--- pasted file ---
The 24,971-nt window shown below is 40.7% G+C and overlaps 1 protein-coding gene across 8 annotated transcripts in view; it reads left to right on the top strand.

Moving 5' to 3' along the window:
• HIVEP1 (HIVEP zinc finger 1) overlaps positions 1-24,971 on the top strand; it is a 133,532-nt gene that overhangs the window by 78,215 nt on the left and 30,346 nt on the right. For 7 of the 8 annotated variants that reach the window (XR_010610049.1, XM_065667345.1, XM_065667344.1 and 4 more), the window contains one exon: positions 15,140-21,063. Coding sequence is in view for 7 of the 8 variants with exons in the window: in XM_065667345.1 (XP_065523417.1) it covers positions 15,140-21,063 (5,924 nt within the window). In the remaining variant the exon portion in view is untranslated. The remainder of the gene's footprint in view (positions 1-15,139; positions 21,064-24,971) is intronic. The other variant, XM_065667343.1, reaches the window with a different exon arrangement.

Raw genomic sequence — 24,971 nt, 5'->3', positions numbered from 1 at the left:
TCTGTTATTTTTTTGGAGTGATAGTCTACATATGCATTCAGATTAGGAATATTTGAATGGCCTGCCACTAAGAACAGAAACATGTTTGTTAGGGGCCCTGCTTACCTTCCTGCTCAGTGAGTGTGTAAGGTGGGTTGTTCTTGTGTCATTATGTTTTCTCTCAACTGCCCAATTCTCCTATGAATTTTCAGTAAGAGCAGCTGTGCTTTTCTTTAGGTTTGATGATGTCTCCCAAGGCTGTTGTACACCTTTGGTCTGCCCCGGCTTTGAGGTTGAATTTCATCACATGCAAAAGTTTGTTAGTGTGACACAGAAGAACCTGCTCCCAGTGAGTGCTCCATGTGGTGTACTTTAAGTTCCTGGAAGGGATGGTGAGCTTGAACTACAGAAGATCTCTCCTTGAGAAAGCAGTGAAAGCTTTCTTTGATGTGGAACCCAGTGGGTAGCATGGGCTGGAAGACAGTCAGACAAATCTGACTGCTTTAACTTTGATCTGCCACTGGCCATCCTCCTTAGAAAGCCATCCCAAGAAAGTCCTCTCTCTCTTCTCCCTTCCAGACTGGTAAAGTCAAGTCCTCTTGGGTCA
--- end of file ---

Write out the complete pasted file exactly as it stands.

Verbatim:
The 24,971-nt window shown below is 40.7% G+C and overlaps 1 protein-coding gene across 8 annotated transcripts in view; it reads left to right on the top strand.

Moving 5' to 3' along the window:
• HIVEP1 (HIVEP zinc finger 1) overlaps positions 1-24,971 on the top strand; it is a 133,532-nt gene that overhangs the window by 78,215 nt on the left and 30,346 nt on the right. For 7 of the 8 annotated variants that reach the window (XR_010610049.1, XM_065667345.1, XM_065667344.1 and 4 more), the window contains one exon: positions 15,140-21,063. Coding sequence is in view for 7 of the 8 variants with exons in the window: in XM_065667345.1 (XP_065523417.1) it covers positions 15,140-21,063 (5,924 nt within the window). In the remaining variant the exon portion in view is untranslated. The remainder of the gene's footprint in view (positions 1-15,139; positions 21,064-24,971) is intronic. The other variant, XM_065667343.1, reaches the window with a different exon arrangement.

Raw genomic sequence — 24,971 nt, 5'->3', positions numbered from 1 at the left:
TCTGTTATTTTTTTGGAGTGATAGTCTACATATGCATTCAGATTAGGAATATTTGAATGGCCTGCCACTAAGAACAGAAACATGTTTGTTAGGGGCCCTGCTTACCTTCCTGCTCAGTGAGTGTGTAAGGTGGGTTGTTCTTGTGTCATTATGTTTTCTCTCAACTGCCCAATTCTCCTATGAATTTTCAGTAAGAGCAGCTGTGCTTTTCTTTAGGTTTGATGATGTCTCCCAAGGCTGTTGTACACCTTTGGTCTGCCCCGGCTTTGAGGTTGAATTTCATCACATGCAAAAGTTTGTTAGTGTGACACAGAAGAACCTGCTCCCAGTGAGTGCTCCATGTGGTGTACTTTAAGTTCCTGGAAGGGATGGTGAGCTTGAACTACAGAAGATCTCTCCTTGAGAAAGCAGTGAAAGCTTTCTTTGATGTGGAACCCAGTGGGTAGCATGGGCTGGAAGACAGTCAGACAAATCTGACTGCTTTAACTTTGATCTGCCACTGGCCATCCTCCTTAGAAAGCCATCCCAAGAAAGTCCTCTCTCTCTTCTCCCTTCCAGACTGGTAAAGTCAAGTCCTCTTGGGTCA